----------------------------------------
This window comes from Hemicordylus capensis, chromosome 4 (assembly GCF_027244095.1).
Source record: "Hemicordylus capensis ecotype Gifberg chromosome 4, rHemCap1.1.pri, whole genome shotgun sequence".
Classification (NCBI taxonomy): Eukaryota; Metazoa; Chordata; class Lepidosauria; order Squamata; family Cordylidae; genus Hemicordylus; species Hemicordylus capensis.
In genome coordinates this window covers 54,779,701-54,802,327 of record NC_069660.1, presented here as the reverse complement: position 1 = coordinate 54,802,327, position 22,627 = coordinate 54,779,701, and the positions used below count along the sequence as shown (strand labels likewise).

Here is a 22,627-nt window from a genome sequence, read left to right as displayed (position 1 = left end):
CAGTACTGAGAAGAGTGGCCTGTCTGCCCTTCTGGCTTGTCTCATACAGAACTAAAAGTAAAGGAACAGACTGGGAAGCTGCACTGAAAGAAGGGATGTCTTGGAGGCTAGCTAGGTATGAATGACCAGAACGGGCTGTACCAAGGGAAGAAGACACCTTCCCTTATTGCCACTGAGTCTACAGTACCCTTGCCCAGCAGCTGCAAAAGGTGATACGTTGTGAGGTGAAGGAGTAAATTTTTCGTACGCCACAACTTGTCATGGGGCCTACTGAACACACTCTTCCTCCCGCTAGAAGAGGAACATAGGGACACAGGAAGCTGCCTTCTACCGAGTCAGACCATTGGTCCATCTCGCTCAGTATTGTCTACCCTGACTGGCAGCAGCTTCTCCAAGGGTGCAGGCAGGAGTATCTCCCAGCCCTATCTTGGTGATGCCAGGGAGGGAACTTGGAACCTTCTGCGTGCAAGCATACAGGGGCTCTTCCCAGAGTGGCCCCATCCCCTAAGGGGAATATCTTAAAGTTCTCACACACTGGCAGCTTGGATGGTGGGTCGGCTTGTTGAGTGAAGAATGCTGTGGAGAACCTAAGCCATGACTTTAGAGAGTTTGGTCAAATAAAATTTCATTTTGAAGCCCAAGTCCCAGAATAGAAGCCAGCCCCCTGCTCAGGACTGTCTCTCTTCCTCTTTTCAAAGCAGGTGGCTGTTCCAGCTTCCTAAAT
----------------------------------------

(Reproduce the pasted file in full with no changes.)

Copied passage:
This window comes from Hemicordylus capensis, chromosome 4 (assembly GCF_027244095.1).
Source record: "Hemicordylus capensis ecotype Gifberg chromosome 4, rHemCap1.1.pri, whole genome shotgun sequence".
Classification (NCBI taxonomy): Eukaryota; Metazoa; Chordata; class Lepidosauria; order Squamata; family Cordylidae; genus Hemicordylus; species Hemicordylus capensis.
In genome coordinates this window covers 54,779,701-54,802,327 of record NC_069660.1, presented here as the reverse complement: position 1 = coordinate 54,802,327, position 22,627 = coordinate 54,779,701, and the positions used below count along the sequence as shown (strand labels likewise).

Here is a 22,627-nt window from a genome sequence, read left to right as displayed (position 1 = left end):
CAGTACTGAGAAGAGTGGCCTGTCTGCCCTTCTGGCTTGTCTCATACAGAACTAAAAGTAAAGGAACAGACTGGGAAGCTGCACTGAAAGAAGGGATGTCTTGGAGGCTAGCTAGGTATGAATGACCAGAACGGGCTGTACCAAGGGAAGAAGACACCTTCCCTTATTGCCACTGAGTCTACAGTACCCTTGCCCAGCAGCTGCAAAAGGTGATACGTTGTGAGGTGAAGGAGTAAATTTTTCGTACGCCACAACTTGTCATGGGGCCTACTGAACACACTCTTCCTCCCGCTAGAAGAGGAACATAGGGACACAGGAAGCTGCCTTCTACCGAGTCAGACCATTGGTCCATCTCGCTCAGTATTGTCTACCCTGACTGGCAGCAGCTTCTCCAAGGGTGCAGGCAGGAGTATCTCCCAGCCCTATCTTGGTGATGCCAGGGAGGGAACTTGGAACCTTCTGCGTGCAAGCATACAGGGGCTCTTCCCAGAGTGGCCCCATCCCCTAAGGGGAATATCTTAAAGTTCTCACACACTGGCAGCTTGGATGGTGGGTCGGCTTGTTGAGTGAAGAATGCTGTGGAGAACCTAAGCCATGACTTTAGAGAGTTTGGTCAAATAAAATTTCATTTTGAAGCCCAAGTCCCAGAATAGAAGCCAGCCCCCTGCTCAGGACTGTCTCTCTTCCTCTTTTCAAAGCAGGTGGCTGTTCCAGCTTCCTAAAT